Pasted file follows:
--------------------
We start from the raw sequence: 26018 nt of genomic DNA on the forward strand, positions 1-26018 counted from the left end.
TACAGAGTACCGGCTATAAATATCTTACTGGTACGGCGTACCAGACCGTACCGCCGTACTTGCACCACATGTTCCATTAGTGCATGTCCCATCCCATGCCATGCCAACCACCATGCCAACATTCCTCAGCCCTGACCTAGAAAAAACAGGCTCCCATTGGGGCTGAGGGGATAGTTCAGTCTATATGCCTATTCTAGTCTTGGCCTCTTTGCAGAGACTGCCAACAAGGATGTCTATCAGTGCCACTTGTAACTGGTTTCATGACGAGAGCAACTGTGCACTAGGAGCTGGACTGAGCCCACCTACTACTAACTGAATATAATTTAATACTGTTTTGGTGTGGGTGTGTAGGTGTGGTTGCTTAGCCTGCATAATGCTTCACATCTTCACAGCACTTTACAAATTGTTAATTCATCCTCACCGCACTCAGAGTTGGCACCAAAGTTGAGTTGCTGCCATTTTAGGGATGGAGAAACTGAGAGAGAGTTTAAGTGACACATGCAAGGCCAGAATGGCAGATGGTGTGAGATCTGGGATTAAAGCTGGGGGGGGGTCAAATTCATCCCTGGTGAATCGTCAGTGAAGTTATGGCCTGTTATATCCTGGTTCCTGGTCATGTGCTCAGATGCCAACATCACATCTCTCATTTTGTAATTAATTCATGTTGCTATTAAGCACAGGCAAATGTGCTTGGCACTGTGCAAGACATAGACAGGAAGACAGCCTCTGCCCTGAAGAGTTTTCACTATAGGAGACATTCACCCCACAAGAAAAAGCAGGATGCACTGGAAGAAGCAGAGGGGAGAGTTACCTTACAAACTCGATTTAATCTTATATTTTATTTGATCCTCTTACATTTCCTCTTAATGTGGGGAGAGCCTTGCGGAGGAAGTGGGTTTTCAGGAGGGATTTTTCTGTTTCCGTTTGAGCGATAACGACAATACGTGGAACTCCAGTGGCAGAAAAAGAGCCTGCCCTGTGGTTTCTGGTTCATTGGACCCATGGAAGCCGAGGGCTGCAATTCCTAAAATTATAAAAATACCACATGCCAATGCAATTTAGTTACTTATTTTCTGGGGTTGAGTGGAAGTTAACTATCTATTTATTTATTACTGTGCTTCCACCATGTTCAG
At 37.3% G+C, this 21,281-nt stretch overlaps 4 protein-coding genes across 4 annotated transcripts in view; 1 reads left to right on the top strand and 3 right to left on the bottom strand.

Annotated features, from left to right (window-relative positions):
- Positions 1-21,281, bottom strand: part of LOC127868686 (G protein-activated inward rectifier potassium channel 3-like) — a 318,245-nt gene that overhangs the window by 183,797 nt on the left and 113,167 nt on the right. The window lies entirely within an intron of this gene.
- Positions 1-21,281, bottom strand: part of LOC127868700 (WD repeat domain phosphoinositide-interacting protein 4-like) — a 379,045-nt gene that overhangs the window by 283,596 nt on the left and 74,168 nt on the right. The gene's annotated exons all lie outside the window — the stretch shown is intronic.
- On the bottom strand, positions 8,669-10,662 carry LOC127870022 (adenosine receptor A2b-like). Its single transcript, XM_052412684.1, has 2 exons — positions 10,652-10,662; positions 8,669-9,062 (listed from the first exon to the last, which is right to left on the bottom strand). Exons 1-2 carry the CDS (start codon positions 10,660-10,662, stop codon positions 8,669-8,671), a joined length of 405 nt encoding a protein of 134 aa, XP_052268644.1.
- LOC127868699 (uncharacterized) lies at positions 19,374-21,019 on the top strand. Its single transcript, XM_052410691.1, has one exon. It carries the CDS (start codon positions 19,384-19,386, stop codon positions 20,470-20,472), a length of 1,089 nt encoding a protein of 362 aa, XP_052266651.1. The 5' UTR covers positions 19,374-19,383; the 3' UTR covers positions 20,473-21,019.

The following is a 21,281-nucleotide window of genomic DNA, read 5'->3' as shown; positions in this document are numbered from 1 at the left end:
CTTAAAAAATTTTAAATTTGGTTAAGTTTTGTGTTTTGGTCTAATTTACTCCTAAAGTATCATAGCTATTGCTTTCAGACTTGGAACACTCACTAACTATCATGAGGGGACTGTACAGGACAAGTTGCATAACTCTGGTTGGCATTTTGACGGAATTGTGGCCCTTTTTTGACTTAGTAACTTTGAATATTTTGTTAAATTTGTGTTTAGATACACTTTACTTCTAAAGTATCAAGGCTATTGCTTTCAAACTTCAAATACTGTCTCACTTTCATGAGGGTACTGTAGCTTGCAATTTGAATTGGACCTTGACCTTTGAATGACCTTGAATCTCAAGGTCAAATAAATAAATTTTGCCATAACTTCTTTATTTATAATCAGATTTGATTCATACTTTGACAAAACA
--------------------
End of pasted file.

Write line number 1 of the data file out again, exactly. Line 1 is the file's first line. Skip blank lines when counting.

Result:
We start from the raw sequence: 26018 nt of genomic DNA on the forward strand, positions 1-26018 counted from the left end.